An Era in AI Ends with DeepMind’s Conquest of Go

Image Courtesy by Bijan Saniee screenshot

Bijan Sainee
Staff Writer

Google DeepMind’s Go playing computer program — called AlphaGo — engaged Lee Sedol, one of the top Go players in the world, in a five-game series, winning 4-1 in a display of great progress within the AI community.

Go is an ancient strategy board game that originated in China at least 2,500 years ago, and continues to be a popular pastime most predominantly in East Asia. Although a computer version of Go has been discussed for decades, programmers were more interested in solving chess problems until IBM Deep Blue’s controversial victory over then-World Champion Garry Kasparov in 1997.

Over the past twenty years, however, computer Go has evolved rapidly, and, as demonstrated by AlphaGo in the DeepMind challenge match, finally caught up to the level of top human players. DeepMind was founded in 2010 by Demis Hassabis, an AI developer with a talent in chess, having reached master level at the age of 13, and a deep interest in strategy board games.

Like any pure strategy game, Go is essentially a solvable puzzle, as either player one or player two is predetermined to win a perfectly played game. When played perfectly, games such as tic-tac-toe and checkers result in a tie. The problem with mastering Go, however, has to do with its complexity.

To put Go’s complexity into perspective, checkers has an estimated 10^20 positions, while chess has an estimated 10^60 possible variations in moves. Go, on the other hand, has about 10^700 legal positions. No existing computer can even begin to process the sheer volume of variations required to look for a solution for Go.

So, Go’s complexity rules out a “brute force” solution to the game, which refers to a method that game computers employ to search through millions of variations in order to find the best possible line. Therefore, DeepMind AlphaGo uses a machine learning system on a convolutional neural network that allows it to not only learn the rules, but also improves with each game it plays.

The DeepMind team initially trained AlphaGo by giving it a database — consisting of about 30 million moves — of high quality recorded human games so the program could begin to mimic the players’ moves. Most of AlphaGo’s development occurred in the second stage of its training, which consisted of the program playing millions of games against itself and keeping track of all possible moves.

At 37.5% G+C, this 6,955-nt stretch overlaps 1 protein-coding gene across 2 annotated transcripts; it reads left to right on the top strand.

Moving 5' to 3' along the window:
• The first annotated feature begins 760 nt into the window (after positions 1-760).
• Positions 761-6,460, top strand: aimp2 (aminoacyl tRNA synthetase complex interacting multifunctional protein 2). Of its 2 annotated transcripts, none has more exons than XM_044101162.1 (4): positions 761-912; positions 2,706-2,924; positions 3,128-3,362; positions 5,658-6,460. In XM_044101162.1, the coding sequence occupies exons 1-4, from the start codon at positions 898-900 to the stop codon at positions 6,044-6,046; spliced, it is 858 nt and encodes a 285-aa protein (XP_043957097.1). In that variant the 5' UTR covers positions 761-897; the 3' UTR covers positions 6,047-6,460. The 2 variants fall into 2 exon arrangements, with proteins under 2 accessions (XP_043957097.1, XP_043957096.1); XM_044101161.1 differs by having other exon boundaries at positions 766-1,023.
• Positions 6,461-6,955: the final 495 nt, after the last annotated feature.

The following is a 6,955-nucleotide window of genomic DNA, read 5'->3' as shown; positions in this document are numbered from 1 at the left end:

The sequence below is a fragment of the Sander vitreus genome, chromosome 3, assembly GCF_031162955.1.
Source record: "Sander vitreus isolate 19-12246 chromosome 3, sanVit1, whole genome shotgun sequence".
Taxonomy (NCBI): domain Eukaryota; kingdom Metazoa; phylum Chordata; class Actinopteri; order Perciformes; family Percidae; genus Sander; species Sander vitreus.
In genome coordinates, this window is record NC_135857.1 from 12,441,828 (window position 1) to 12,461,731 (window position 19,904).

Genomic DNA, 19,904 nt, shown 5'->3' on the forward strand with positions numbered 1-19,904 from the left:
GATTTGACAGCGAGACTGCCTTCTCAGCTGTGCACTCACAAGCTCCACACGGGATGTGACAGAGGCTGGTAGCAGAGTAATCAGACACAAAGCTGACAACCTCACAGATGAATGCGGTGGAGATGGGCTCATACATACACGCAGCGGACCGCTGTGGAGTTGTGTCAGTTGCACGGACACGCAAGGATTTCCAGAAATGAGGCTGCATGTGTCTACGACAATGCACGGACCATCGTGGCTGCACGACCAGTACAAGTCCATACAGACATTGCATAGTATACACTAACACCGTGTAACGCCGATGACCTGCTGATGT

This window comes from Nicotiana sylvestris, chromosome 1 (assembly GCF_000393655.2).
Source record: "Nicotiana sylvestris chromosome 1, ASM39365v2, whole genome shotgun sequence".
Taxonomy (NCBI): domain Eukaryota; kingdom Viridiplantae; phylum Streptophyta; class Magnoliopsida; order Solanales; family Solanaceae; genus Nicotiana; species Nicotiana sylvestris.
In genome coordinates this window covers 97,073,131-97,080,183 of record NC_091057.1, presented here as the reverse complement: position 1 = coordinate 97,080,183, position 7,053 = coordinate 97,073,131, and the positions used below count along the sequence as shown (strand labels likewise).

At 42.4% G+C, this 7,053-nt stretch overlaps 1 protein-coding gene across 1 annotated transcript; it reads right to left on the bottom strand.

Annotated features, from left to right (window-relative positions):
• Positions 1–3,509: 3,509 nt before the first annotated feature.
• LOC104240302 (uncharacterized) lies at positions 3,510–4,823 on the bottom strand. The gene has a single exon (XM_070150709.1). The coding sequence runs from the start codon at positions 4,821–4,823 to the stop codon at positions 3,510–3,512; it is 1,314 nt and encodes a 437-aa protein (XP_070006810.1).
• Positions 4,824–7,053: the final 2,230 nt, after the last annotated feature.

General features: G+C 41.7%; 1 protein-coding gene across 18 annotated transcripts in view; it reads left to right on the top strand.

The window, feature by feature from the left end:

With the exception of AlphaGo, top Go computers tend to hit a wall below human professional level. These computers do not have the self-learning component of AlphaGo, but rather rely on a Monte-Carlo Tree Search, which looks at the most promising moves, examines possible subsequent variations and chooses the best move from the set.

Although AlphaGo soundly defeated Fan Hui, the reigning European Go Champion, before taking on Lee Sedol, most members of the Go community felt that the program would be unable to take a game from the Korean champion. Although Fan Hui and Lee Sedol are both professional Go players, there is a stark difference in their playing strength, which is evidenced by their respective rankings, 2P and 9P.

Go uses a traditional rank promotion system that, for professionals, begins at 1P (short for 1 Dan professional), and ends with 9P (9 Dan professional, the highest achievable rank).

For the match against Sedol, the DeepMind team used a distributed version of AlphaGo that used 1,920 CPUs and 280 GPUs. The machine took the first three games, showing a novelty in the second with move 37, which top Go analysts agreed no professional human would think of making.

Despite having already lost the match, Sedol responded in the fourth game with a win, confusing AlphaGo on move 78; AlphaGo had estimated the chances of Sedol playing this move at one in ten thousand, and was unable to cope with the development, immediately losing its advantage on the board. Once AlphaGo recognized its mistake, it proceeded to engage in dubious play that even a novice human player would agree was objectively poor. Because AlphaGo won game five, game four presents the only example of AlphaGo attempting to play from a losing position.

“To be honest we are a bit stunned and speechless,” Hassabis said, responding to the DeepMind Challenge. “AlphaGo can compute tens of thousands positions a second, but it’s amazing that Lee Sedol is able to compete with that and push AlphaGo to the limit.”

The poor play demonstrated by AlphaGo in game four is seen in all Go computers that use the Monte-Carlo Tree Search. In this sense, even AlphaGo is unable to totally emulate the human approach to Go and room for improvement is evident.

Go is by far the most complex popular board game developed by man, and its conquest by AlphaGo can be seen as the end of a programming era in which the winning of complicated board games signified progress within the community. Hassabis says that DeepMind’s goal is to eventually apply its general AI learning algorithms to socially practical areas in health care and science.